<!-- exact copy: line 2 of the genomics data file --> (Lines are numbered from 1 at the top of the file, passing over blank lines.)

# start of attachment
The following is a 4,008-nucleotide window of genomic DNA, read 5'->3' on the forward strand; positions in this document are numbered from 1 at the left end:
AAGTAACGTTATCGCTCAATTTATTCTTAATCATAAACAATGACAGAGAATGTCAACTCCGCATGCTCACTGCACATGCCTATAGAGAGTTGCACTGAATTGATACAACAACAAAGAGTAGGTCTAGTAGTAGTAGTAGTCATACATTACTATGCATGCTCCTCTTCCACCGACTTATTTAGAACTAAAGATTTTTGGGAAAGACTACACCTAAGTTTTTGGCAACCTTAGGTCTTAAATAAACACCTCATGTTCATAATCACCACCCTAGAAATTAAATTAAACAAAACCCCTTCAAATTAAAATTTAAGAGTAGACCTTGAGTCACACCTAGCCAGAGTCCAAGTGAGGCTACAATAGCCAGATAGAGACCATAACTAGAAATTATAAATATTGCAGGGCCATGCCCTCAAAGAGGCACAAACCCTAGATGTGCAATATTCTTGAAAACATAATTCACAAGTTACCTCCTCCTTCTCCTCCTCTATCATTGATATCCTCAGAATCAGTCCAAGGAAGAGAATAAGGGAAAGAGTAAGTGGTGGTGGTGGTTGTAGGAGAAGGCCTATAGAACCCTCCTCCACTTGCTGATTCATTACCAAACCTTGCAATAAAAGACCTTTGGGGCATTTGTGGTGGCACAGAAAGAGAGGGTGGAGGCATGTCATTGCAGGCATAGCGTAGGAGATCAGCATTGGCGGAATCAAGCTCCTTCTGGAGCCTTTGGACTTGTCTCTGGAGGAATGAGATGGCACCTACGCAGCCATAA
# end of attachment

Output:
AAGTAACGTTATCGCTCAATTTATTCTTAATCATAAACAATGACAGAGAATGTCAACTCCGCATGCTCACTGCACATGCCTATAGAGAGTTGCACTGAATTGATACAACAACAAAGAGTAGGTCTAGTAGTAGTAGTAGTCATACATTACTATGCATGCTCCTCTTCCACCGACTTATTTAGAACTAAAGATTTTTGGGAAAGACTACACCTAAGTTTTTGGCAACCTTAGGTCTTAAATAAACACCTCATGTTCATAATCACCACCCTAGAAATTAAATTAAACAAAACCCCTTCAAATTAAAATTTAAGAGTAGACCTTGAGTCACACCTAGCCAGAGTCCAAGTGAGGCTACAATAGCCAGATAGAGACCATAACTAGAAATTATAAATATTGCAGGGCCATGCCCTCAAAGAGGCACAAACCCTAGATGTGCAATATTCTTGAAAACATAATTCACAAGTTACCTCCTCCTTCTCCTCCTCTATCATTGATATCCTCAGAATCAGTCCAAGGAAGAGAATAAGGGAAAGAGTAAGTGGTGGTGGTGGTTGTAGGAGAAGGCCTATAGAACCCTCCTCCACTTGCTGATTCATTACCAAACCTTGCAATAAAAGACCTTTGGGGCATTTGTGGTGGCACAGAAAGAGAGGGTGGAGGCATGTCATTGCAGGCATAGCGTAGGAGATCAGCATTGGCGGAATCAAGCTCCTTCTGGAGCCTTTGGACTTGTCTCTGGAGGAATGAGATGGCACCTACGCAGCCATAA